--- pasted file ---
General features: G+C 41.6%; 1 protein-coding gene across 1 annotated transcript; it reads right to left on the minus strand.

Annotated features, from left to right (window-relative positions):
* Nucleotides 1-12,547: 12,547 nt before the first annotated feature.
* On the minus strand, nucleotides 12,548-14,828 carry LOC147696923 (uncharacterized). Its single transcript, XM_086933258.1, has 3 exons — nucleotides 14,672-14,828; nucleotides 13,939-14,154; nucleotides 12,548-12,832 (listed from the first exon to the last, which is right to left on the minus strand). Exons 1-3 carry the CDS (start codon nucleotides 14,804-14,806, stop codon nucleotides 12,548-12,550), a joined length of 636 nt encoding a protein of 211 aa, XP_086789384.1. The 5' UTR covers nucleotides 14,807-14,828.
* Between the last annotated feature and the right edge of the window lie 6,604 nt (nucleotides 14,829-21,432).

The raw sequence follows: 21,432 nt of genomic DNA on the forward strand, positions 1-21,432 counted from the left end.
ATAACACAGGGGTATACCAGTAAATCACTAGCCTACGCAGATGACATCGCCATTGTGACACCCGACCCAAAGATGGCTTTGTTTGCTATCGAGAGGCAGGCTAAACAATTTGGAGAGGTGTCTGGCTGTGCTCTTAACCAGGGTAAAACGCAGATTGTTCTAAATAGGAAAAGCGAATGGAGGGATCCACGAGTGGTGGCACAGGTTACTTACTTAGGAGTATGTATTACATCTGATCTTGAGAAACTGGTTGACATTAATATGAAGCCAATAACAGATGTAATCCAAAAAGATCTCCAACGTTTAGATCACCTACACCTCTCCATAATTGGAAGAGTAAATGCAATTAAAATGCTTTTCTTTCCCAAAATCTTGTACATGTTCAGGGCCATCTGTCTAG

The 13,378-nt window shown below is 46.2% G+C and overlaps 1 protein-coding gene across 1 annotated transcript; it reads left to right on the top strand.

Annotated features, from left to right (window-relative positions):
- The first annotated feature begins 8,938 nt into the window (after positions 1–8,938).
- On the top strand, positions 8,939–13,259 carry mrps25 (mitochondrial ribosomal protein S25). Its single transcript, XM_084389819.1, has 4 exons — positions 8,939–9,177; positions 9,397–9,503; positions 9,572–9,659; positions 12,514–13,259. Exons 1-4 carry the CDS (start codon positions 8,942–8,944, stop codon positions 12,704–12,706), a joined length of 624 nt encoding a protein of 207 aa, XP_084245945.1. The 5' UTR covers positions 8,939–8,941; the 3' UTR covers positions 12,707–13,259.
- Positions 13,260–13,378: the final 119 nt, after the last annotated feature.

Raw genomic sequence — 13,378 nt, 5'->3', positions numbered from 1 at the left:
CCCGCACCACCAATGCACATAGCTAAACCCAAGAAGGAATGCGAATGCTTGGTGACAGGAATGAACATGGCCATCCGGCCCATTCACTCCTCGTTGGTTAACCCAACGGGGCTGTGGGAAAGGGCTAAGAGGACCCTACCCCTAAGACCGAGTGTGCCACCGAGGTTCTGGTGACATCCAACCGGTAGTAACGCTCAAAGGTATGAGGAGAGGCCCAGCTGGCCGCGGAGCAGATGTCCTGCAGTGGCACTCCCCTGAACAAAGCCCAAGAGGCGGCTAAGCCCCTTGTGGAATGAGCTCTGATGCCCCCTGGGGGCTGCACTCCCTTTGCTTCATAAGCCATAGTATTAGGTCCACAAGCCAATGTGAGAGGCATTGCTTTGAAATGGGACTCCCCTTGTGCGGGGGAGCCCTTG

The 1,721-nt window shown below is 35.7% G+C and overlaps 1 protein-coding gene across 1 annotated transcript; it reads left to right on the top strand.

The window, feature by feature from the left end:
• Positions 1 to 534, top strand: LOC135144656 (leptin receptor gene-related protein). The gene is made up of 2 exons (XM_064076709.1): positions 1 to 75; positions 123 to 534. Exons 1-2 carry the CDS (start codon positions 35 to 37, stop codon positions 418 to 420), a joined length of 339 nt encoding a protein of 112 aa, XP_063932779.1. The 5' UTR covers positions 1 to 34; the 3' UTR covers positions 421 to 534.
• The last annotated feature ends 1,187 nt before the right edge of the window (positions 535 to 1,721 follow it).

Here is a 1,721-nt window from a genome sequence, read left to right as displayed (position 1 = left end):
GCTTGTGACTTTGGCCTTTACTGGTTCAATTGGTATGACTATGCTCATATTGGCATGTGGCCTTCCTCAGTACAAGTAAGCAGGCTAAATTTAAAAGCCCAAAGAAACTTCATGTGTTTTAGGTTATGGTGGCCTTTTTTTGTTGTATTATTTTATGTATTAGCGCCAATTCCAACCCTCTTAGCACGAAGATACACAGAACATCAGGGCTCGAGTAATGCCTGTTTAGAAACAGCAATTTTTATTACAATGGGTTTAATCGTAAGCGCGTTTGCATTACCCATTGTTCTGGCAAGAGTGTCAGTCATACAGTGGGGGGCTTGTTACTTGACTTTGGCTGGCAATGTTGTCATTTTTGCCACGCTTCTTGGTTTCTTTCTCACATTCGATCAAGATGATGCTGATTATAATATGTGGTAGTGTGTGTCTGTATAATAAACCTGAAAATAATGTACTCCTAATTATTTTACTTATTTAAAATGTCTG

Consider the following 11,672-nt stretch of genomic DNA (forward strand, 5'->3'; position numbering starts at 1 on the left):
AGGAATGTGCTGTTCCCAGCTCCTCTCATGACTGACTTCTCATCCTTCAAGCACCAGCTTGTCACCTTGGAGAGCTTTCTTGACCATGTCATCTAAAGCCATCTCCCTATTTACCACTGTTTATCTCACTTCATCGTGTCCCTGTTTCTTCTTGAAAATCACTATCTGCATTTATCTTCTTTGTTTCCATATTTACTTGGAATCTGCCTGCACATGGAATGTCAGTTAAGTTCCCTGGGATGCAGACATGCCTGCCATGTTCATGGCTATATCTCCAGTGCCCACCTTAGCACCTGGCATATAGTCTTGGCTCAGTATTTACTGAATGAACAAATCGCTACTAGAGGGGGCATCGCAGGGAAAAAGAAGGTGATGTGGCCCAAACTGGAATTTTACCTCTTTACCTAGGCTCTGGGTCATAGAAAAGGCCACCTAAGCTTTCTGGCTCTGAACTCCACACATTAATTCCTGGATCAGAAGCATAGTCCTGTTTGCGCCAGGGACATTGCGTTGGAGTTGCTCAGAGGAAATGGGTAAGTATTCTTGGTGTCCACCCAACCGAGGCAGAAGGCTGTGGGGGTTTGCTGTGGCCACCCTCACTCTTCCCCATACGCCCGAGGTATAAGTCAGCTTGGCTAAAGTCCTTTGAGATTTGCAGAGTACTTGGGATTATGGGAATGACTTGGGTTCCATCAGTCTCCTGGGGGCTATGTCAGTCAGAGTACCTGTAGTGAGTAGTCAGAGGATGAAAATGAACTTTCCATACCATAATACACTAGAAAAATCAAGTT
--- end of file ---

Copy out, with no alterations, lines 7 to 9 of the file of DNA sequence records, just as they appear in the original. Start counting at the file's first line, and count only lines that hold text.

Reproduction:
ATAACACAGGGGTATACCAGTAAATCACTAGCCTACGCAGATGACATCGCCATTGTGACACCCGACCCAAAGATGGCTTTGTTTGCTATCGAGAGGCAGGCTAAACAATTTGGAGAGGTGTCTGGCTGTGCTCTTAACCAGGGTAAAACGCAGATTGTTCTAAATAGGAAAAGCGAATGGAGGGATCCACGAGTGGTGGCACAGGTTACTTACTTAGGAGTATGTATTACATCTGATCTTGAGAAACTGGTTGACATTAATATGAAGCCAATAACAGATGTAATCCAAAAAGATCTCCAACGTTTAGATCACCTACACCTCTCCATAATTGGAAGAGTAAATGCAATTAAAATGCTTTTCTTTCCCAAAATCTTGTACATGTTCAGGGCCATCTGTCTAG

The 13,378-nt window shown below is 46.2% G+C and overlaps 1 protein-coding gene across 1 annotated transcript; it reads left to right on the top strand.

Annotated features, from left to right (window-relative positions):